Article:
For the debug, information and warning messages, use the logging Python module and print the log on the standard error output (the default setting). The logging level is by default “WARNING”, meaning that only warning messages and more critical messages will get printed (and no debug nor information messages). By calling sipyco.common_args.verbosity_args with the parser as argument, you add support for the --verbose (-v) and --quiet (-q) arguments in the parser. Each occurrence of -v (resp. -q) in the arguments will increase (resp. decrease) the log level of the logging module. For instance, if only one -v is present in the arguments, then more messages (info, warning and above) will get printed. If only one -q is present in the arguments, then only errors and critical messages will get printed. If -qq is present in the arguments, then only critical messages will get printed, but no debug/info/warning/error.

The program below exemplifies how to use logging:

import argparse
import logging

from sipyco.common_args import verbosity_args, init_logger_from_args

# get a logger that prints the module name
logger = logging.getLogger(__name__)

def get_argparser():
    parser = argparse.ArgumentParser(description="Logging example")
                        help="some argument")
    # [...]
    add_verbosity_args(parser) # This adds the -q and -v handling
    return parser

def main():
    args = get_argparser().parse_args()
    init_logger_from_args(args) # This initializes logging system log level according to -v/-q args

    logger.debug("this is a debug message")"this is an info message")
    logger.warning("this is a warning message")
    logger.error("this is an error message")
    logger.critical("this is a critical message")

if __name__ == "__main__":

Integration with ARTIQ experiments

To integrate the controller into an experiment, simply add an entry into the following the example shown below for the from above:

"hello": {
        "type": "controller",
        "host": "::1",
        "port": 3249,
        "command": "python /abs/path/to/ -p {port}"

From the experiment this can now be added using self.setattr_device("hello") in the build() phase of the experiment, and methods accessed via:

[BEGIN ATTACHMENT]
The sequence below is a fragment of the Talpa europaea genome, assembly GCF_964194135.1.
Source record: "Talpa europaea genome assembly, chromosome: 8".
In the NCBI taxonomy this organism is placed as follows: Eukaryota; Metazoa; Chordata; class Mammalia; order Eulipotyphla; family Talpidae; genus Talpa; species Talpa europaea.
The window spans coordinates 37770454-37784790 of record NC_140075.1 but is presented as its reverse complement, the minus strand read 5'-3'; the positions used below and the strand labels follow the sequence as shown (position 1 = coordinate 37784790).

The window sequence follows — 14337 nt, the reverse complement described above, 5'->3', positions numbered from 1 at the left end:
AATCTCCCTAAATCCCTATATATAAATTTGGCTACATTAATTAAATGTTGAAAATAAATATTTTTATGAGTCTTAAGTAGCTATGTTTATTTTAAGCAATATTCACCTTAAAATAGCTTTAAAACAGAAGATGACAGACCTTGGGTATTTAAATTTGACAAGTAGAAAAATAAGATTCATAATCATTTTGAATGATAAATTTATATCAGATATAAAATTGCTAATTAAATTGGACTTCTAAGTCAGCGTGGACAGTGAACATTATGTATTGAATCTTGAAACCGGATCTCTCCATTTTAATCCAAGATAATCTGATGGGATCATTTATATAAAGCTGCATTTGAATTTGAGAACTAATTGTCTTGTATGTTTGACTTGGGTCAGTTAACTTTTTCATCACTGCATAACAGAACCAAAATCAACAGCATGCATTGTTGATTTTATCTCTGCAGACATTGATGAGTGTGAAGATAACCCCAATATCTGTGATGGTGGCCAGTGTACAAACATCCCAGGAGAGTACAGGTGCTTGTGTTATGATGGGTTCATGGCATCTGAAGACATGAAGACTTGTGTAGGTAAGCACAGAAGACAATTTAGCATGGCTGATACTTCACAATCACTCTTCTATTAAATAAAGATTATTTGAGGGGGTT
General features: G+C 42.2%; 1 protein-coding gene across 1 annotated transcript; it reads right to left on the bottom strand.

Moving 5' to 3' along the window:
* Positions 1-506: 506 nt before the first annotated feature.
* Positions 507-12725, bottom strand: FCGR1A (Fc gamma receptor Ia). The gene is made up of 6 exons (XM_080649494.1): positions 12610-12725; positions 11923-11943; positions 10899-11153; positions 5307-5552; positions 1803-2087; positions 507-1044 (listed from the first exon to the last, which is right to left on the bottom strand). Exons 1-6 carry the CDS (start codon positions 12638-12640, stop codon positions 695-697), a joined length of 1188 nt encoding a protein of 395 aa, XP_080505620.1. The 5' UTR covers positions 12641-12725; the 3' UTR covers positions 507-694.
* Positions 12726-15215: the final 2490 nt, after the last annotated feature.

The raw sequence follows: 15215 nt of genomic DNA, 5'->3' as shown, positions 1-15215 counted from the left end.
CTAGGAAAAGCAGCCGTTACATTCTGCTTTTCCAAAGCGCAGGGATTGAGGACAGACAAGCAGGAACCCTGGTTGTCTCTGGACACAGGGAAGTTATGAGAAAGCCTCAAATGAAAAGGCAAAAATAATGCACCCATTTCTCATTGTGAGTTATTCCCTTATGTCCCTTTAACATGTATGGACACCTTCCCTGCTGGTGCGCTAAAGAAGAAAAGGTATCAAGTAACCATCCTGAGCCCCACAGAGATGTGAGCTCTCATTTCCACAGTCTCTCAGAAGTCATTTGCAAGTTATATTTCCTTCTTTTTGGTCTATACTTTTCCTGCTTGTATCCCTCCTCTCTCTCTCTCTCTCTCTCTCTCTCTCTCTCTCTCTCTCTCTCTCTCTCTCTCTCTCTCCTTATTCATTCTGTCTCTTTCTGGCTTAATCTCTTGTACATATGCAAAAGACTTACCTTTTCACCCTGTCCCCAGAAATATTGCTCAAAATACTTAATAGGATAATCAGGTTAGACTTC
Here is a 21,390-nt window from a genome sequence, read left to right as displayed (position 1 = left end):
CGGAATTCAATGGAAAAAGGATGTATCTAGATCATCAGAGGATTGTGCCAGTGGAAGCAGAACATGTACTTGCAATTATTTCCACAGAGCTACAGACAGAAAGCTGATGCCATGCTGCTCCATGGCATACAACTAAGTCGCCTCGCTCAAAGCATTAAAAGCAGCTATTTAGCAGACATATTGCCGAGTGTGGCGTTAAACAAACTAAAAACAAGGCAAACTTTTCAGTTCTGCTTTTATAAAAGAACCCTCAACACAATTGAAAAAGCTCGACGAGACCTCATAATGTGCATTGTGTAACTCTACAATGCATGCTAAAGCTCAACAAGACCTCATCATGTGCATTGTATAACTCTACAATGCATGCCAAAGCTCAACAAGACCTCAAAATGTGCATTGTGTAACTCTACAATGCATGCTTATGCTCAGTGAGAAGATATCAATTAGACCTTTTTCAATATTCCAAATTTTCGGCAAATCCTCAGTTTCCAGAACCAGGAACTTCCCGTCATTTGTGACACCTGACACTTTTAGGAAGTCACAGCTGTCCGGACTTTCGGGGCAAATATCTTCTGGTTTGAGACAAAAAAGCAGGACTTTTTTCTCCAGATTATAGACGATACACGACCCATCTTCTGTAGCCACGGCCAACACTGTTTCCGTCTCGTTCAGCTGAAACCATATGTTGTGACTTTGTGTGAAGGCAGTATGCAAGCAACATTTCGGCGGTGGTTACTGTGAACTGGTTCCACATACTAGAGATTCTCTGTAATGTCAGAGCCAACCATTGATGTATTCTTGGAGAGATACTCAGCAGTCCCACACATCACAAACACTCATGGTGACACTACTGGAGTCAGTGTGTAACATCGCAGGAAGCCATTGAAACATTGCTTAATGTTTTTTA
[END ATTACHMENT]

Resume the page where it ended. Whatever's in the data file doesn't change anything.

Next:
self.hello.message("Hello world!")

To automatically initiate controllers the artiq_ctlmgr utility from artiq-comtools can be used. By default, this initiates all controllers hosted on the local address of master connection.

Remote execution support

If you wish to support remote execution in your controller, you may do so by simply replacing simple_server_loop with sipyco.remote_exec.simple_rexec_server_loop.

General guidelines

  • Do not use __del__ to implement the cleanup code of your driver. Instead, define a close method, and call it using a try...finally... block in the controller.

  • Format your source code according to PEP8. We suggest using flake8 to check for compliance.

  • Use new-style formatting (str.format) except for logging where it is not well supported, and double quotes for strings.

  • The device identification (e.g. serial number, or entry in /dev) to attach to must be passed as a command-line parameter to the controller. We suggest using -d and --device as parameter name.

  • Controllers must be able to operate in “simulation” mode, where they behave properly even if the associated hardware is not connected. For example, they can print the data to the console instead of sending it to the device, or dump it into a file.

  • The simulation mode is entered whenever the --simulation option is specified.

  • Keep command line parameters consistent across clients/controllers. When adding new command line options, look for a client/controller that does a similar thing and follow its use of argparse. If the original client/controller could use argparse in a better way, improve it.

  • Use docstrings for all public methods of the driver (note that those will be retrieved by sipyco_rpctool).

  • Choose a free default TCP port and add it to the default port list in this manual.

Hosting your code

We suggest that you create a Git repository for your code, and publish it on, GitLab, GitHub, or a similar website of your choosing. Then send us a message or pull request for your NDSP to be added to the list in this manual.